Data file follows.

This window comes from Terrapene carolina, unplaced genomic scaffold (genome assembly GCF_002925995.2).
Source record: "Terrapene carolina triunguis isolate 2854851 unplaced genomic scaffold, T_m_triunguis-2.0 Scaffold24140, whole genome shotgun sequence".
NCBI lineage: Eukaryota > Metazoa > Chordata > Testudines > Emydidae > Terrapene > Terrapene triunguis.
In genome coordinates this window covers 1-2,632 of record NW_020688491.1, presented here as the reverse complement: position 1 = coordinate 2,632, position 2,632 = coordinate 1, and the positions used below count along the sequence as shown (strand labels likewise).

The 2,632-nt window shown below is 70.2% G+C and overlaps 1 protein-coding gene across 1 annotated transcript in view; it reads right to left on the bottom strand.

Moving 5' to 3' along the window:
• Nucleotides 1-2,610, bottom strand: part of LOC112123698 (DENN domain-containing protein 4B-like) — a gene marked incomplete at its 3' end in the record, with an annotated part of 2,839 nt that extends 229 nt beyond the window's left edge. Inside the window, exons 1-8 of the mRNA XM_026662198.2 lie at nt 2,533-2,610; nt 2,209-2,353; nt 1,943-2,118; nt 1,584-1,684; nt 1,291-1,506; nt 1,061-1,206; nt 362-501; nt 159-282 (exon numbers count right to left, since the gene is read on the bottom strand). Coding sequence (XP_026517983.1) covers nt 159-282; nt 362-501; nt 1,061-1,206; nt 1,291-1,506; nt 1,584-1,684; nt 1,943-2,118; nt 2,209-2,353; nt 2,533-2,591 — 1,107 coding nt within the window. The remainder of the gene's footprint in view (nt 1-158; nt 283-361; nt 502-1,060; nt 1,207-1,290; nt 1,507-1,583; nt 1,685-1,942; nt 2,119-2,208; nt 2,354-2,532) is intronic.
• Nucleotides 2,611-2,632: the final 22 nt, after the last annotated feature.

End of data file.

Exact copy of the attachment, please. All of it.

This window comes from Terrapene carolina, unplaced genomic scaffold (genome assembly GCF_002925995.2).
Source record: "Terrapene carolina triunguis isolate 2854851 unplaced genomic scaffold, T_m_triunguis-2.0 Scaffold24140, whole genome shotgun sequence".
NCBI lineage: Eukaryota > Metazoa > Chordata > Testudines > Emydidae > Terrapene > Terrapene triunguis.
In genome coordinates this window covers 1-2,632 of record NW_020688491.1, presented here as the reverse complement: position 1 = coordinate 2,632, position 2,632 = coordinate 1, and the positions used below count along the sequence as shown (strand labels likewise).

The 2,632-nt window shown below is 70.2% G+C and overlaps 1 protein-coding gene across 1 annotated transcript in view; it reads right to left on the bottom strand.

Moving 5' to 3' along the window:
• Nucleotides 1-2,610, bottom strand: part of LOC112123698 (DENN domain-containing protein 4B-like) — a gene marked incomplete at its 3' end in the record, with an annotated part of 2,839 nt that extends 229 nt beyond the window's left edge. Inside the window, exons 1-8 of the mRNA XM_026662198.2 lie at nt 2,533-2,610; nt 2,209-2,353; nt 1,943-2,118; nt 1,584-1,684; nt 1,291-1,506; nt 1,061-1,206; nt 362-501; nt 159-282 (exon numbers count right to left, since the gene is read on the bottom strand). Coding sequence (XP_026517983.1) covers nt 159-282; nt 362-501; nt 1,061-1,206; nt 1,291-1,506; nt 1,584-1,684; nt 1,943-2,118; nt 2,209-2,353; nt 2,533-2,591 — 1,107 coding nt within the window. The remainder of the gene's footprint in view (nt 1-158; nt 283-361; nt 502-1,060; nt 1,207-1,290; nt 1,507-1,583; nt 1,685-1,942; nt 2,119-2,208; nt 2,354-2,532) is intronic.
• Nucleotides 2,611-2,632: the final 22 nt, after the last annotated feature.